Sometimes, however, publishers have realized that making their materials more widely available at more reasonable prices can both create income producing sheet music, and create, via the promotional opportunity, more royalty-income. The recent Peters editions of collected smaller piano works by Cage and Feldman are a good example. Whereas, in the past, getting a look at all of these scores required many small purchases, and were both troublesome to order and troublesome for Peters to produce as the pieces were largely published as on demand ozalids or photocopies, now a pianist or a music student can have a substantial repertoire of contrasting pieces all at once in a single anthology, the price of which is modest when compared with the old price for all the separate pieces. Unfortunately, not enough publishers are following the Peters example -- assembling a complete set of Webern study scores (ca 3 hours of music total) piece-by-piece would cost many hundreds of dollars, for example, and a Stravinsky set would cost thousands. Why isn't there a single volume complete Webern*, Varese, or Ruggles?

More publishers need to get wise and realize that they have a real promotion opportunity for their scores if they simply put them online. The editions don't have to be beautiful, and they can be watermarked with great big "DO NOT COPY" messages. This will not diminish their income from the pieces, as they will continue to rent hard-copies of the full-sized and bound scores and parts needed for performances, and they will continue to be paid royalties for performances and mechanicals.

Here's a concrete example: The late Robert Erickson was an excellent and inventive orchestrator. But his pieces are too little known and played infrequently. His scores would be very useful in teaching orchestration, but although they are all available through Smith Publications, the editions are extremely expensive, affordable only by the small coterie of major research libraries with score collections. If only a few of the larger scores were made available in cheap study score format or -- even better -- free and online you can bet use of his scores in teaching orchestration and perusal of his scores by concert or recording organizers would increase substantially.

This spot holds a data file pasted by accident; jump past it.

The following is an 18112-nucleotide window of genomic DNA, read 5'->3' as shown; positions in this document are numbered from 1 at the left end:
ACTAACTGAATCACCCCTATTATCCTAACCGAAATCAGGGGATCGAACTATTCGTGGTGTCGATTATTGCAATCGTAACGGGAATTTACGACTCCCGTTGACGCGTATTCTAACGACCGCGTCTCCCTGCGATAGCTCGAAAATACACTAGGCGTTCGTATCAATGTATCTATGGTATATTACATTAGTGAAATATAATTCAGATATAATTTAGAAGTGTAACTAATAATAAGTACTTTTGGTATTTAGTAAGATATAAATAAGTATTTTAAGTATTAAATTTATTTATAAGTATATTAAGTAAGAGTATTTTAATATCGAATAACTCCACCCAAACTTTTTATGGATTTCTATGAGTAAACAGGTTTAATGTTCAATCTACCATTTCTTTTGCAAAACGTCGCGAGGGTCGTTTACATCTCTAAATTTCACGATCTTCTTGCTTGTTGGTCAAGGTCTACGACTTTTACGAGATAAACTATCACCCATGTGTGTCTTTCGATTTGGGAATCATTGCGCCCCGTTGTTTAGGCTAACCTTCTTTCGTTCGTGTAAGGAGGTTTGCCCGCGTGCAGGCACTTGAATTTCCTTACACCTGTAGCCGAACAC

Erickson is far from the only composer to whom this applies. For a real survey of recent orchestration, study scores need to be more widely available of works by Goeyvaerts, Feldman, Cage, Xenakis, Ligeti, Reich, Scelsi, Sariaaho, Lindberg, Nono, Kondo, Takemitsu, Brant, Lucier, Adams, Tenney, Barlow, and many others. As long as these scores are not available, the status of the entire new music project with the larger musical culture may be very effectively questioned if not discounted altogether. The music has to be present -- in performances, recordings, and in scores.

There is a vicious circle here: music students don't encounter scores like those of Erickson in school, and when they grow up and start making concerts of their own they don't play any Erickson, all because they simply are unaware of his works. Here is an opportunity for publishers -- as well as for those composers who have chosen not to work through third-party publishers -- to get out of this vicious circle, to establish the works as fixed presences in the musical culture, and to promote the works at a modest cost, while offering potentially substantial benefits in terms of the real income that a piece can generate.

* An elegant, hardbound, but pocketbook-sized volume of Webern works was actually published in the last days of the Soviet Union. This was a "pirated" edition, of course, but why the heck didn't Universal get the idea and start publishing the thing itself?

Wednesday, March 07, 2007

Ain't heard nothing yet

Over at Sequenza 21, the new term being beaten about (by one of those study-with-the-uptowners and then play-at-slumming-with-the-downtowners bang-on-a-canners, no less) is "post-ugly music".

Well, I'll just have to out myself as someone who happens to like a lot of really ugly music, even music that' so ugly that it's lovely. In the ecological diversity of new music now and tomorrow and the next day, I honestly believe that there is still plenty of room for ugly music. Some ugly music is music that we've not yet learned to hear as beautiful (as the poet put it: beautiful music is ugly music burnt up); some music is ugly beyond redemption; and some music may now sound beautiful, but we'll wake up one day and realize that it's ugly as sin, always was, and giggle in incomprehension at our misguided ears.